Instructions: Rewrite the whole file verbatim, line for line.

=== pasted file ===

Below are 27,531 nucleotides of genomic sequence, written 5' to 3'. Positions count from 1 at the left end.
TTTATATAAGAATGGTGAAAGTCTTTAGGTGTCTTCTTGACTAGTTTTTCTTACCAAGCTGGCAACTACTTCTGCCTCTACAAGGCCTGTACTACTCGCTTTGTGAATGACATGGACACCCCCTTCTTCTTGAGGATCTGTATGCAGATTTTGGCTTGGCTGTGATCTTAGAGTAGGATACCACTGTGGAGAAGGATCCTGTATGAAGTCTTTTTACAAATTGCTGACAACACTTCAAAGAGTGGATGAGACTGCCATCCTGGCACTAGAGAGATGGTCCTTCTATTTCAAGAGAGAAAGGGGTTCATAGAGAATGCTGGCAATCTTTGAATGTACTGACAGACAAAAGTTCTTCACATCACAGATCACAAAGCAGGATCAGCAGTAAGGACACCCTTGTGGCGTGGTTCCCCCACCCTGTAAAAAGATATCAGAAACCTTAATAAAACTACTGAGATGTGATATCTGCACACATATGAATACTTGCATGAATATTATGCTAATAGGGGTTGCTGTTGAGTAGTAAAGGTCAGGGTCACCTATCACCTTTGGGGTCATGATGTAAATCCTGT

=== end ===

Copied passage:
Below are 27,531 nucleotides of genomic sequence, written 5' to 3'. Positions count from 1 at the left end.
TTTATATAAGAATGGTGAAAGTCTTTAGGTGTCTTCTTGACTAGTTTTTCTTACCAAGCTGGCAACTACTTCTGCCTCTACAAGGCCTGTACTACTCGCTTTGTGAATGACATGGACACCCCCTTCTTCTTGAGGATCTGTATGCAGATTTTGGCTTGGCTGTGATCTTAGAGTAGGATACCACTGTGGAGAAGGATCCTGTATGAAGTCTTTTTACAAATTGCTGACAACACTTCAAAGAGTGGATGAGACTGCCATCCTGGCACTAGAGAGATGGTCCTTCTATTTCAAGAGAGAAAGGGGTTCATAGAGAATGCTGGCAATCTTTGAATGTACTGACAGACAAAAGTTCTTCACATCACAGATCACAAAGCAGGATCAGCAGTAAGGACACCCTTGTGGCGTGGTTCCCCCACCCTGTAAAAAGATATCAGAAACCTTAATAAAACTACTGAGATGTGATATCTGCACACATATGAATACTTGCATGAATATTATGCTAATAGGGGTTGCTGTTGAGTAGTAAAGGTCAGGGTCACCTATCACCTTTGGGGTCATGATGTAAATCCTGT